In short, if a parent is the account owner and the child is a dependent, the 529’s savings will have a lower impact on financial aid than a different type of account opened in the child's name.
A 529 planholder controls the funds in the account (i.e., can invest contributions in any of a given portfolio’s several options). However, legislation that created 529 plans specifically prohibits planholders and beneficiaries from investing contributions in other than a specific plan’s provided menu of investment options. Individual stocks normally aren’t included as options because college savings plans can't act as brokers for account owners. Still, the various state plans provide ample choice and opportunity for growth.
Increasing in popularity are so-called "age-based" portfolios – not unlike Target-date funds – that automatically shift to more risk-averse investments as the beneficiary approaches an enrollment date. But remember, portfolio funds do not guarantee a return and are not insured by the FDIC.
Should monetary needs arise for purposes other than qualified educational expenses, the planholder does have access to 529 funds. Of course, taxes on earnings would be due, but no penalty would be assessed on the post-tax amount originally invested. And, if a child winds up with a scholarship, the planholder can withdraw up to the amount of the scholarship. But the earnings on the withdrawn amount would be subject to federal, state, and local income taxes. Uncle Grabby is generous, but not THAT munificent.
529 funds can be used for tuition at a college, university, trade school, vocational school, and expenses required to participate in apprenticeship programs. Qualified expenses include room and board, fees, books, supplies, equipment, computer hardware and software, internet access and related services. Other qualified expenses include payments of student loans for college, university, trade school, vocational school, or apprenticeship programs (up to a $10,000 lifetime limit per beneficiary). Also, money can be spent on K – 12 tuition (up to $10,000 per student per year at a public, private, or religious school).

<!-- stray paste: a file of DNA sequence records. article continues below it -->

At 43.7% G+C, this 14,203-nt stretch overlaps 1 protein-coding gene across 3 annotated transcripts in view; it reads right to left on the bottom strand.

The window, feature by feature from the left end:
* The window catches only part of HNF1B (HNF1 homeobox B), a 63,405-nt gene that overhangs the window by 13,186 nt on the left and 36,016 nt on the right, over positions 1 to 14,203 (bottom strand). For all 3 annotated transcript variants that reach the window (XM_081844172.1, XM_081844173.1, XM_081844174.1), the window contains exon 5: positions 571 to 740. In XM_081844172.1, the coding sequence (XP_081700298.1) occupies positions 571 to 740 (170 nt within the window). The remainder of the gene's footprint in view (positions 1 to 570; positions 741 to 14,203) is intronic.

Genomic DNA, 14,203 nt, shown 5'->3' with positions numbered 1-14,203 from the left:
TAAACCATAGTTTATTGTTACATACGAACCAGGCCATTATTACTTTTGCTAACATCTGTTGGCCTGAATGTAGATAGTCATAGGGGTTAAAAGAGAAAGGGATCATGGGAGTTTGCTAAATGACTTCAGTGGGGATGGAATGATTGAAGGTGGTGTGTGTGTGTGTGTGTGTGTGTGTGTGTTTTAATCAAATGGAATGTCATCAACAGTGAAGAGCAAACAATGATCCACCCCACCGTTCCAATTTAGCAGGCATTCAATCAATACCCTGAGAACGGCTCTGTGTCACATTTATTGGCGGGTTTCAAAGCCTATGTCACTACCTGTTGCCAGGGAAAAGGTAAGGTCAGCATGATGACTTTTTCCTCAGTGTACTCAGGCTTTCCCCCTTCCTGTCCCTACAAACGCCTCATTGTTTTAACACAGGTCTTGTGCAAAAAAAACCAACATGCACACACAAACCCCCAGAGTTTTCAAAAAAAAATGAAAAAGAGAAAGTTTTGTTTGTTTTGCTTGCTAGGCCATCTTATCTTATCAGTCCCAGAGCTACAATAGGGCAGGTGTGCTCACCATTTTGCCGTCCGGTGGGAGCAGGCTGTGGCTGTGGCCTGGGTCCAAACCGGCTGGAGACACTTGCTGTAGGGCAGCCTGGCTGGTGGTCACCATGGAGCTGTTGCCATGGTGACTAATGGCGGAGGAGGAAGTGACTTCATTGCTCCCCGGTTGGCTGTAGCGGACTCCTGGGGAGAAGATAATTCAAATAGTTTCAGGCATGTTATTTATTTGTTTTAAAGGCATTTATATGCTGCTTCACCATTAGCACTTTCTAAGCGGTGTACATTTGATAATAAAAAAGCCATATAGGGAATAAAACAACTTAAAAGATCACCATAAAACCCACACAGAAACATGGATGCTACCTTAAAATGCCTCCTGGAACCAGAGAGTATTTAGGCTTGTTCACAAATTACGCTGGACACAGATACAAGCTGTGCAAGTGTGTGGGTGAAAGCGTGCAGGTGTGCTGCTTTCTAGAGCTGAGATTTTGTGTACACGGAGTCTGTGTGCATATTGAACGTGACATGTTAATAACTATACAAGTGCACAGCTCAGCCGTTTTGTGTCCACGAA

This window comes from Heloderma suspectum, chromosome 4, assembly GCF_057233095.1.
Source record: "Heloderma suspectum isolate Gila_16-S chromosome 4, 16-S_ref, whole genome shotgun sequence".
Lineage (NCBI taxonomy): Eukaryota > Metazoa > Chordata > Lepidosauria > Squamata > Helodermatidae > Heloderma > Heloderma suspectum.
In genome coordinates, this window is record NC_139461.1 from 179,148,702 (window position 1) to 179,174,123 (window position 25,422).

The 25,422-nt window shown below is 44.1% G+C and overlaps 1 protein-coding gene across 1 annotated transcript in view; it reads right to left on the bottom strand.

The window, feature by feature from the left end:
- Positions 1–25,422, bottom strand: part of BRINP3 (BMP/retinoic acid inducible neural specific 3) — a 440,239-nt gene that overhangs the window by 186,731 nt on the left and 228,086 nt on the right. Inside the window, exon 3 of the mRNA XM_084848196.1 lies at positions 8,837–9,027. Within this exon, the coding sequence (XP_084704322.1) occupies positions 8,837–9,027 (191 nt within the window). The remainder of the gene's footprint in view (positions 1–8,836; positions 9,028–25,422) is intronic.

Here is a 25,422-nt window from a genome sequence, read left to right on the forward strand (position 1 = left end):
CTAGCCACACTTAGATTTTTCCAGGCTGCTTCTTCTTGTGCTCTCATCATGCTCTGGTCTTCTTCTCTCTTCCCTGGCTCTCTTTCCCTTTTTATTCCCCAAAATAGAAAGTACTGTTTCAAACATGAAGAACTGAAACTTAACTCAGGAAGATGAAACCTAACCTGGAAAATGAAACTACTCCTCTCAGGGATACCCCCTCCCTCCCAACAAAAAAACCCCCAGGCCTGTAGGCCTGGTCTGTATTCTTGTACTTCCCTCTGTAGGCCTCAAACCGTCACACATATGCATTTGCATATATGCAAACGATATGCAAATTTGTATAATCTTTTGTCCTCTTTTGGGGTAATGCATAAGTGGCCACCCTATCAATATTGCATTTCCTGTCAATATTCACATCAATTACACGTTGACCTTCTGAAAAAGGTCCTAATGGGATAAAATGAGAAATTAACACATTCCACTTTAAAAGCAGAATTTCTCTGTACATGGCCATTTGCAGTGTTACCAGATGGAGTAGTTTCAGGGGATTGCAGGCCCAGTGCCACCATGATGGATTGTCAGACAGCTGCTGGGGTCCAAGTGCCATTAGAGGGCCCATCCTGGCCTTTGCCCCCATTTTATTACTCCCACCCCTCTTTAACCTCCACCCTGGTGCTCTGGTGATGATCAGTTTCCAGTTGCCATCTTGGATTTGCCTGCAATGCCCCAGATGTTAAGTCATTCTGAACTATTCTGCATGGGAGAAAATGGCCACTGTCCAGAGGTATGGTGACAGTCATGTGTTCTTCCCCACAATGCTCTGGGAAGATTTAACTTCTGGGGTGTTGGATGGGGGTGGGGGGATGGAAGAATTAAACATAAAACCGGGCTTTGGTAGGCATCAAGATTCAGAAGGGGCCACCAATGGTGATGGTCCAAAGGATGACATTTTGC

Thanks to the Covid-19 pandemic, what constitutes as qualified educational expenses under both 529 and ESA programs have been expanded to accommodate increased remote-learning.
A prospective planholder can invest in any state's 529 plan and use the funds to pay for any school in the United States or abroad so long as the school is considered an eligible education institution. If a child doesn't end up going to college, grad school, or a trade/vocational school, the planholder can shift the money to another qualified family member to use for qualified educational expenses. And as previously mentioned, the planholder can use the money for non-qualified expenses, but penalties on earnings (not contributions) would apply. A change of beneficiary of an account can be done at any time as long as the new beneficiary is a qualified family member of the original beneficiary.
In summary, whether you take the Coverdell ESA or 529 approach, there is a plan out there that fits folks of all income levels. Check the one that best fits you and your beneficiary’s needs and start saving now.
"Your portfolio is like your face: Don't touch it! Market declines ultimately become market recoveries. Also, keep in mind that bear markets do not destroy wealth. The behavior of panic-prone investors during bear markets is what destroys wealth."
― Hugh F. WynnSights
A recent Wall Street Journal “Letters To The Editor” missive by John F. Quilter caught my eye, which I will quote verbatim… except to add that Quilter’s suggestion should apply to all U.S. high schools, public and private, not just those in California:
California [all] schools could better educate and prepare their students for adult life if they ... introduced a mandatory course in personal finance covering such topics as managing credit, investing in fixed-income and equity instruments, managed funds and index funds, mortgages, insurance concepts, retirement accounts, income-tax matters and a host of other topics they will have to deal with as adults. This becomes even more important as Social Security becomes ever more shaky and defined-benefit pension plans fade away.
Is anyone paying attention? Apparently, not many.
According to the 2018 Survey of the States: Economic and Personal Finance Education in Our Nation’s Schools conducted by the Council for Economic Education (CEE), only 17 states required that high schoolers take a personal finance course. Since then only four additional states have been added to that list.
Unfortunately, without a working knowledge of personal finance, young adults are likely to lead a completely different life than someone with personal finance knowledge. Living paycheck to paycheck is a common trait of those without such knowledge. Personal finance training provides young adults with the knowledge and understanding to make smart money decisions… gain more control over their own lives… attain more empowerment to do those things that matter most to them.